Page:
The other big change is that you can no longer slash errors that are under the AI. When the new slash system was introduced in update A back in late January, it brought massive performance and gameplay improvements. However, because the slash area was now a circle, you could destroy errors underneath your player, even though that’s not really where the sword is swinging.

This new change includes a vertical limit for errors, before they can no longer be hit, even if they are in your circular “slash radius”. This finally puts an end to hitting errors that are below your player, which is something that has irked me for a long time.

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Before this change, you could hit an error when it was this far under your player. I know.

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However, as you can see from this screenshot, the limit is pretty generous. You can still hit errors that are right above your AI or just below it.

Both of these major gameplay changes are brand new. If you don’t mind playing the game for a bit, I would absolutely love to hear your feedback on these features before they are shipped off into the demo version. Thank you in advance!!

Nothing too noteworthy has been going on outside of the game, so that’s the end of today’s log. However, I hope that all of these changes can help make up for it. Thanks for reading and see you in the next one!!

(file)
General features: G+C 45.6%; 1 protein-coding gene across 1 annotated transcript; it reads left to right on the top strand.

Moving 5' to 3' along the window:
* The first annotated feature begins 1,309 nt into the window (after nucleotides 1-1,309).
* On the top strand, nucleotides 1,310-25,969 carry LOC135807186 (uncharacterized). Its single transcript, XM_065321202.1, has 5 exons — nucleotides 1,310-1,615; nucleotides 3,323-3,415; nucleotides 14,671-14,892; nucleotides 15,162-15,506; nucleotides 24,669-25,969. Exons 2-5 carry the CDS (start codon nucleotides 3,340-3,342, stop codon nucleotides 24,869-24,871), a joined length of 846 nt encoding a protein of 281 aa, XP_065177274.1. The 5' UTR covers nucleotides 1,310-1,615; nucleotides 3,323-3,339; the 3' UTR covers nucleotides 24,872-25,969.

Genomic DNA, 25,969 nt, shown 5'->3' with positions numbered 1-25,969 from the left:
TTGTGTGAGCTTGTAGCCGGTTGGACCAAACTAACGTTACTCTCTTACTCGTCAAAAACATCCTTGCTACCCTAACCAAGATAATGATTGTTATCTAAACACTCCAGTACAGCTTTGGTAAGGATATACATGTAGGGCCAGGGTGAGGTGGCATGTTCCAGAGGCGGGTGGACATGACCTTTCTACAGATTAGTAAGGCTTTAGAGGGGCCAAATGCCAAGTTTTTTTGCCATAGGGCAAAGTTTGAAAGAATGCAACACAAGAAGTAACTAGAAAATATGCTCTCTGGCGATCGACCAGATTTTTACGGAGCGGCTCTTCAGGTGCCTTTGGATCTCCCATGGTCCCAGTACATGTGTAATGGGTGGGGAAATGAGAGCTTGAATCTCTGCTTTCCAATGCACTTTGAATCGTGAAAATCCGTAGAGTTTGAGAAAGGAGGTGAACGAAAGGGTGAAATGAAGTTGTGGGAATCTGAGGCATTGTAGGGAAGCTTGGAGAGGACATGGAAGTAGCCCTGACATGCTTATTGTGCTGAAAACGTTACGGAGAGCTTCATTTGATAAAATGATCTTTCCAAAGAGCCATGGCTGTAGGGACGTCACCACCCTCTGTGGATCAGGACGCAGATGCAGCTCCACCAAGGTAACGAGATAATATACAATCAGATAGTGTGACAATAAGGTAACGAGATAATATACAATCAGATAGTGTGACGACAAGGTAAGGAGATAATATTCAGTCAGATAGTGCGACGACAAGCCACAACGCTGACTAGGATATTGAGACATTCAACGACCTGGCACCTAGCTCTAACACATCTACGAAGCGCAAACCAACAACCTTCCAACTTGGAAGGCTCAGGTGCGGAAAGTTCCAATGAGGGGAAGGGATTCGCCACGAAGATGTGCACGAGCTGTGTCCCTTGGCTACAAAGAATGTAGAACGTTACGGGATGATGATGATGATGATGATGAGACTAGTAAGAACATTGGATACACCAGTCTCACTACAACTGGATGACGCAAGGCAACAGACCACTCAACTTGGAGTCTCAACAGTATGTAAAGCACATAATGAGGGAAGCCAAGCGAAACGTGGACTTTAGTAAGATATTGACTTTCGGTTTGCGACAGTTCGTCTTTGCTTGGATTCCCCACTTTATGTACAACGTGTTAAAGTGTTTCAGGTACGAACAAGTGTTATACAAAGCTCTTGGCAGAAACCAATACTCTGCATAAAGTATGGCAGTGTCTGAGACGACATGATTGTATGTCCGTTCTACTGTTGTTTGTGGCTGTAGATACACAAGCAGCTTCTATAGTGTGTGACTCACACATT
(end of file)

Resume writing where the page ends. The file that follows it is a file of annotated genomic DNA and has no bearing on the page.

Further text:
-Encabulated Games

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I was just playing this. I am partial to the classic version, so the background is at 0%. The game is EPIC though!

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These updates all sound great, and I’m glad to help! :blush:
Everything looks really nice too

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:star: Sunday Devlog 5: Update C!

The long awaited update is finally complete! There’s a lot to go over, so let’s start with an update summary and then talk about what happened this week.

Parse-O-Rhythm Update C

User Interface

  • :boom: The combo counter has been overhauled and features a number that “dances” to the music. As your combo score gets higher, you go up in “combo ranks” which makes the number larger. There is also a “Perfect” combo rank for if your combo is 100 or higher and you have no misses yet.

  • :chart_with_upwards_trend: As your combo rank improves, there is now complimentary text underneath the combo UI that says things like “Great! Rhythmic!! Perfect!!!” Depending on your scores.

  • :page_with_curl: The small “button manual” UI to the left has been adjusted and is now readable regardless of language, and it also blends better with the game.

  • :watch: In the top left of the corner, there is now a progress bar that shows how far along the song you are, in addition to the song title.